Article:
Horse Paddock Fences: Important Things You Should Keep in Mind

Tierhalter vor Pferdekoppel mit zwei Pferden.

There are many benefits and reasons to use horse paddocks. Three main benefits include: Controlling the health of your land, controlling the safety of your horses and controlling the health of your horses.

However, creating your paddock is not as simple as just putting up some fencing. Here are some very important things to keep in mind when designing and building your horse paddock fence, as well as some great tips to increase the efficiency of your new paddock.

Horse Fencing

Fence Material

Electric tape and rope are the most effective choices for horse paddock fencing. 40 mm tape is a great choice due to its high visibility. Horses are an inquisitive species, and will test the limits of their new containment. 40 mm tape insures the horses see the boundary and learn to keep their distance. Thinner tape (20 mm) or rope is often used in conjunction with 40 mm tape, but always keep the thicker tape as the top strand.

Generally speaking, 4 to 5 strands for perimeter fencing and 3 to 4 strands for interior fencing is a good rule of thumb. 


Fence connectors are the links in your electric fence chain, and just like the saying says, your chain is only as strong as the weakest link. Proper, quality connectors are the key to a long lasting, safe electric fence. Litzclip® connectors insure proper continuity of electricity and are a breeze to install. For horse paddocks built with electric ropes, Litzclip® safety links are also highly recommended to help keep your horses safe in the event of an escape attempt.


There are many choices of charger types: 230V direct connection, 12V battery, 9V rechargeable battery, solar and hybrids. The important things to look for in a charger are the output power in Volts and the pulse strength in Joules. Horse fence chargers should have 3,000V of output (more for longer fence lines.) It is important to note that horses have very thin fur and skin which means the necessary shock does not need to be too strong. 1 Joule sends a strong enough shock to teach horses to keep their distance.

Fence Height

The height of your paddock fence can vary of course, depending on the size of your horse. Smaller horses will need around 140 cm (or 55 in) at top strand with around 50 cm between strands (smaller gaps will be required for more than 3 strand fencing). Larger horses will generally need 165 cm at top strand, again with 50 cm between strands. Your lowest strand should be well clear of any grass or weeds that may interfere with conductivity. When in doubt, consult the manufacturer’s recommendations.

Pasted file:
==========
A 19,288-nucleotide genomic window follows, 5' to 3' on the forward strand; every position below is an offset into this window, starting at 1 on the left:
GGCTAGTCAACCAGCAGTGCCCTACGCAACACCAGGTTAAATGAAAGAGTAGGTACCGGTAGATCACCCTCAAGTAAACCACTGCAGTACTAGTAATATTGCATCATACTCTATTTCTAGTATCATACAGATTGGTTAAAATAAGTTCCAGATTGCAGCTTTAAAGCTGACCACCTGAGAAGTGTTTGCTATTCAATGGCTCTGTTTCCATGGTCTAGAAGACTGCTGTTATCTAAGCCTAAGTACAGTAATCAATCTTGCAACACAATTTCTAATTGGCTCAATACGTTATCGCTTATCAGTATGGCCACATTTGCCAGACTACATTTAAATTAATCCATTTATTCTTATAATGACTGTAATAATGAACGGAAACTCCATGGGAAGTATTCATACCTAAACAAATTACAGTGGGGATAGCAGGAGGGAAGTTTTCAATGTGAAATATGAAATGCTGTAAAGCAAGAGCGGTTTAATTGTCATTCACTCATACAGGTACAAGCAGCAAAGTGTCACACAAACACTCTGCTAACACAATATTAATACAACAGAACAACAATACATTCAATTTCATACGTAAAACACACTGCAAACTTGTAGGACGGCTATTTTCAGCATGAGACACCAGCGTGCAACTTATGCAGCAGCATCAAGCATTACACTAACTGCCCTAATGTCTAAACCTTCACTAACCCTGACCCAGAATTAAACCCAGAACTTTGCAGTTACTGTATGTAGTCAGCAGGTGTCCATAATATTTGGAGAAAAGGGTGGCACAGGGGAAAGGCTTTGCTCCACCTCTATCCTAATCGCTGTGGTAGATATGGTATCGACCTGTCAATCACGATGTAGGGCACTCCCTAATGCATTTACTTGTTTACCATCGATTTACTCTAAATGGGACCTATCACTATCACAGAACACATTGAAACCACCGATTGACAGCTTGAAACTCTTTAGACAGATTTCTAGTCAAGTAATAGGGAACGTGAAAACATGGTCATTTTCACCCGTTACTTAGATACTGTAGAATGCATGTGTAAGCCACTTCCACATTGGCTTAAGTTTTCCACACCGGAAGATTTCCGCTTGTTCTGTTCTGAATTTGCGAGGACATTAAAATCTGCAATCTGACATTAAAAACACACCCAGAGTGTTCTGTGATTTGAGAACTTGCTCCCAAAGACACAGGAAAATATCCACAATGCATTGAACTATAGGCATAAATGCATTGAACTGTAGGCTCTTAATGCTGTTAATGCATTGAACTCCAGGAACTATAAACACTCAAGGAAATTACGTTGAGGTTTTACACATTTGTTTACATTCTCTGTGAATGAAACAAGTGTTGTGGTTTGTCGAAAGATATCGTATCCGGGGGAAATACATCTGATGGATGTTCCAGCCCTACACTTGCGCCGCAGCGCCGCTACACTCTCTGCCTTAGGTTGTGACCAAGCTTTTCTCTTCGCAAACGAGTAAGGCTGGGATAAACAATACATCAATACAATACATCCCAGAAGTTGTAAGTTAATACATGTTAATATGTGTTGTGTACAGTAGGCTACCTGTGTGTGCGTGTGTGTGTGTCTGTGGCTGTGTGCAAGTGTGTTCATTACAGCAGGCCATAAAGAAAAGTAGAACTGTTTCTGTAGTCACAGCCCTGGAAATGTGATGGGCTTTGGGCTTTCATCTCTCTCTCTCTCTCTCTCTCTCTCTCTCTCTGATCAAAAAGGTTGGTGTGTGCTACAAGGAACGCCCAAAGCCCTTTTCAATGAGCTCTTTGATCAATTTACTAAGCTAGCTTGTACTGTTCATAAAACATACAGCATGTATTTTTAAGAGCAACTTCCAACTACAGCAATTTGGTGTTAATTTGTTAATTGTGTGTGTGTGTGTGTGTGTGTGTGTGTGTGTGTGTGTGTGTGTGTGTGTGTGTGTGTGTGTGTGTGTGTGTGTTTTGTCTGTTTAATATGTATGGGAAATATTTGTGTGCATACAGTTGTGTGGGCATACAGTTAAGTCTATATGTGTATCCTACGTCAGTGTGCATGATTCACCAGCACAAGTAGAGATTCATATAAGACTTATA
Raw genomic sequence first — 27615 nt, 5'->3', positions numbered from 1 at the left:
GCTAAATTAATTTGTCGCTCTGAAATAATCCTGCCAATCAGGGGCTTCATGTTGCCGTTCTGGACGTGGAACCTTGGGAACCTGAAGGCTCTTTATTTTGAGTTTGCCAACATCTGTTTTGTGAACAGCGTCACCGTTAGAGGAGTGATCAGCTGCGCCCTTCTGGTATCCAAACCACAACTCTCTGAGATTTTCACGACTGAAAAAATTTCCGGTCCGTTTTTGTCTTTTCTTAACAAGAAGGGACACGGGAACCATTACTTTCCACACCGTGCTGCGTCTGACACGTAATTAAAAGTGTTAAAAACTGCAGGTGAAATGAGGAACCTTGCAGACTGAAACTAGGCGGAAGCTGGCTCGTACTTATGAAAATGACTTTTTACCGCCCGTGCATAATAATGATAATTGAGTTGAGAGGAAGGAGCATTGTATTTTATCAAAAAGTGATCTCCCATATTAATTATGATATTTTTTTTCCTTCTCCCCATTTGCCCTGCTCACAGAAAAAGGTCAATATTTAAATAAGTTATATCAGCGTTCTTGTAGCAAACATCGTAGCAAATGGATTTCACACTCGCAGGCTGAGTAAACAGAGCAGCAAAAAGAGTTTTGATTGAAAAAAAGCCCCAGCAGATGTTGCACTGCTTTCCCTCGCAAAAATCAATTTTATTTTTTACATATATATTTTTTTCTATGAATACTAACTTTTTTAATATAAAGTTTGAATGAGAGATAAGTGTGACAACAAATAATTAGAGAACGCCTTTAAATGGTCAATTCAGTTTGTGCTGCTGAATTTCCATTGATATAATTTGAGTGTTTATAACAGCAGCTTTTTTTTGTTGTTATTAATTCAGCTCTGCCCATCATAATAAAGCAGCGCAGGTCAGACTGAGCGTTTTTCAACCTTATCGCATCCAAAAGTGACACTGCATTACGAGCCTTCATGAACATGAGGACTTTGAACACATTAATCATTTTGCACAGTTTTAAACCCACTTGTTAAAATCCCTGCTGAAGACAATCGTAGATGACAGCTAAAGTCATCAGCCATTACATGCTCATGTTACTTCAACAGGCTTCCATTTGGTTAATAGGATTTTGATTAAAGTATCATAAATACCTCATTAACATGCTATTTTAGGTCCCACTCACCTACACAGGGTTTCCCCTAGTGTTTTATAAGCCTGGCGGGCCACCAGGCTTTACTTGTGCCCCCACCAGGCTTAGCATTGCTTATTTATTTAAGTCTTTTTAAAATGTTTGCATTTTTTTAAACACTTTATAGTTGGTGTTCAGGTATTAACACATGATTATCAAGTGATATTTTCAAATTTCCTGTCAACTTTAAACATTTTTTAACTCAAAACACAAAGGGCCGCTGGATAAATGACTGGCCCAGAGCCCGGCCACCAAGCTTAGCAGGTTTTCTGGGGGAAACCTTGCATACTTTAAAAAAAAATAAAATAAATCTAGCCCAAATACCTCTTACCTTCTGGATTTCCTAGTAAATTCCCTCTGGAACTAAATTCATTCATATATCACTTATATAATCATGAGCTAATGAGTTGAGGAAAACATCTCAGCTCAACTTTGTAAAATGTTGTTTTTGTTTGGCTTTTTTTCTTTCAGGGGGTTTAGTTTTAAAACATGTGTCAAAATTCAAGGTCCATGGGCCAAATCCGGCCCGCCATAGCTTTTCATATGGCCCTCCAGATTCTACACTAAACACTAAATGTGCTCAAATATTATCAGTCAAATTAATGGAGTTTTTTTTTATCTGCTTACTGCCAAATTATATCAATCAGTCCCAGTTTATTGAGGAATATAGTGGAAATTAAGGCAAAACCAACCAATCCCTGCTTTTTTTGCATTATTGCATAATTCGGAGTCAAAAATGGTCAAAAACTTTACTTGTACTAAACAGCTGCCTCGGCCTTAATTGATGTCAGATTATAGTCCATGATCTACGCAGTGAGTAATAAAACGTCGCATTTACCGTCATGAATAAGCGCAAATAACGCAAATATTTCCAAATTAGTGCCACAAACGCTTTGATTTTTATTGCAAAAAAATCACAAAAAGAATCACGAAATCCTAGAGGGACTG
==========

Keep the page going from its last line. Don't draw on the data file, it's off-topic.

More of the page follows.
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Electric Fence Maintenance Checklist

Once you have your paddock fence up and running it is important to keep it running smoothly. Testing and maintenance checks should be carried out frequently and in some cases even daily. Here is a short maintenance checklist of what you should look for and where problems may arise.

  1. Look for and remove sources of “load.” This can be something as simple as grass growing too tall and coming into contact with the fence line. Walk the fence row and make sure branches and other debris are not touching the fence strands. These things can rob your fence of precious power.
  2. Check the fence tightness, and tighten when necessary. A bit of give is important, especially in windier areas.
  3. Check insulators, charger and connections. All of these things can cause loss of power. Make sure everything is secure and correct. Even something as simple as a spider web built between  the terminals of the charger can cause sparks!
  4. Of course, check the fence strands themselves. Look for frayed edges on the tape or loose and protruding metal fibres in the weave. These things can cause a lack of current flow. The good news is that they are quickly repaired with a Litzclip® connector.